Recreating early-Renaissance playing cards

Originating in China in around the 9th century, card games arrived in Europe in the early 14th century. They were initially the preserve of the rich because each card was hand-painted and therefore expensive to buy. However, the advent of woodblock printing led to a system of relatively cheap mass production, in which cards could be printed in sheets from a single wood block. As a result, card playing became popular at all social levels and by both men and women.

In this film printmaker and artist Anne Desmet recreates an early-Renaissance sheet of playing cards from our collection. Using woodcutting and stencilling techniques, which seem labour intensive by today’s standards, this printing system would have revolutionised card playing by opening the market to a much wider audience.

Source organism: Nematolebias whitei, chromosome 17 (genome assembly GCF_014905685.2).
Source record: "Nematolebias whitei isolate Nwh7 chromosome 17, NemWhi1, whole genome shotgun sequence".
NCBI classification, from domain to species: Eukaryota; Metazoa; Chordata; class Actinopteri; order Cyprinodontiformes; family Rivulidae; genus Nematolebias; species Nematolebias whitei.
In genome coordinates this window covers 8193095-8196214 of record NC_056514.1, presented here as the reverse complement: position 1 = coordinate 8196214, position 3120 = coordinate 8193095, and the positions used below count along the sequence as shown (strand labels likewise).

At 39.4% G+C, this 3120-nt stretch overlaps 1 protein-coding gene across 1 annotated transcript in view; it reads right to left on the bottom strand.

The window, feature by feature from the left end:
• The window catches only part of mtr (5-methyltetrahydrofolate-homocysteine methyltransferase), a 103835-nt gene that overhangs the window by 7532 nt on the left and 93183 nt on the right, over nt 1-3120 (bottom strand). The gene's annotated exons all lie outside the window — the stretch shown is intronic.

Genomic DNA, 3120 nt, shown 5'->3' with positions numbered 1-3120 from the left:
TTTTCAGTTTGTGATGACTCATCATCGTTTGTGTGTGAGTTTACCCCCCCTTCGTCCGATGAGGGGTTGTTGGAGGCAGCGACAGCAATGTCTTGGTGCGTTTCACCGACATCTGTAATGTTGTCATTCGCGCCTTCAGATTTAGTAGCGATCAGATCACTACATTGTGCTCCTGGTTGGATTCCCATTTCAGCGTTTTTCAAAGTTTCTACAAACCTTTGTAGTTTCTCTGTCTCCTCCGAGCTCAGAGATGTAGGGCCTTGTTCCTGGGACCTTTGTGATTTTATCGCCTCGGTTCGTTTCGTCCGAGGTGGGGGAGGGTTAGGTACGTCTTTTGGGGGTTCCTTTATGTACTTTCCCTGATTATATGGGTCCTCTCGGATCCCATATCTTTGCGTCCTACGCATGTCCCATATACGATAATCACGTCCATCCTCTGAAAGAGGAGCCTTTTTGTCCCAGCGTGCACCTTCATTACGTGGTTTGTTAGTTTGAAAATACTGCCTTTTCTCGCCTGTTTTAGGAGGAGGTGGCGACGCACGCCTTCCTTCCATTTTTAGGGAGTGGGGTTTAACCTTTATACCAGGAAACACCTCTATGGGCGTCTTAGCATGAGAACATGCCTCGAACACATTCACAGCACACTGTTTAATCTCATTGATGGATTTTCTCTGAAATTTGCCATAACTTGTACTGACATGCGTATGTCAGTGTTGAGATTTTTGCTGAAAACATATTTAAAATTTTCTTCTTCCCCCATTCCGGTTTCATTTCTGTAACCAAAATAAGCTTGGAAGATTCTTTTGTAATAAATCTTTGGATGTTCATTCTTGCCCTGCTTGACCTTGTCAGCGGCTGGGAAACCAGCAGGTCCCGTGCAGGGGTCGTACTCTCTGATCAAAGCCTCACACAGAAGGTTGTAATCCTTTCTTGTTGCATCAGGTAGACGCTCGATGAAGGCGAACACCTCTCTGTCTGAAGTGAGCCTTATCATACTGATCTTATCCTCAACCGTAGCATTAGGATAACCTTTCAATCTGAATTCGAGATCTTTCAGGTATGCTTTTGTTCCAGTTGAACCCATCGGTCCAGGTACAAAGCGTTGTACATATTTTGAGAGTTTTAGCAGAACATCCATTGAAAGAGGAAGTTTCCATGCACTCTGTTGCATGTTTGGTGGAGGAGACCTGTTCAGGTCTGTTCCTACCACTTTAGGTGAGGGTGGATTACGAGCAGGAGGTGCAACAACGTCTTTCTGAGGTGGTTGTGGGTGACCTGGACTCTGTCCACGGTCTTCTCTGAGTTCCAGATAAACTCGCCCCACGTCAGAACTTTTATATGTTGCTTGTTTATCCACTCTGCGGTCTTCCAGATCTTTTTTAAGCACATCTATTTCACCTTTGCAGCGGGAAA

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See how more objects were made on our YouTube channel.

Header image:

Uncut playing cards, woodcut with stencil, Gilles Savouré, 1490 – 1500, France. Museum no. E.988-1920. © Victoria and Albert Museum, London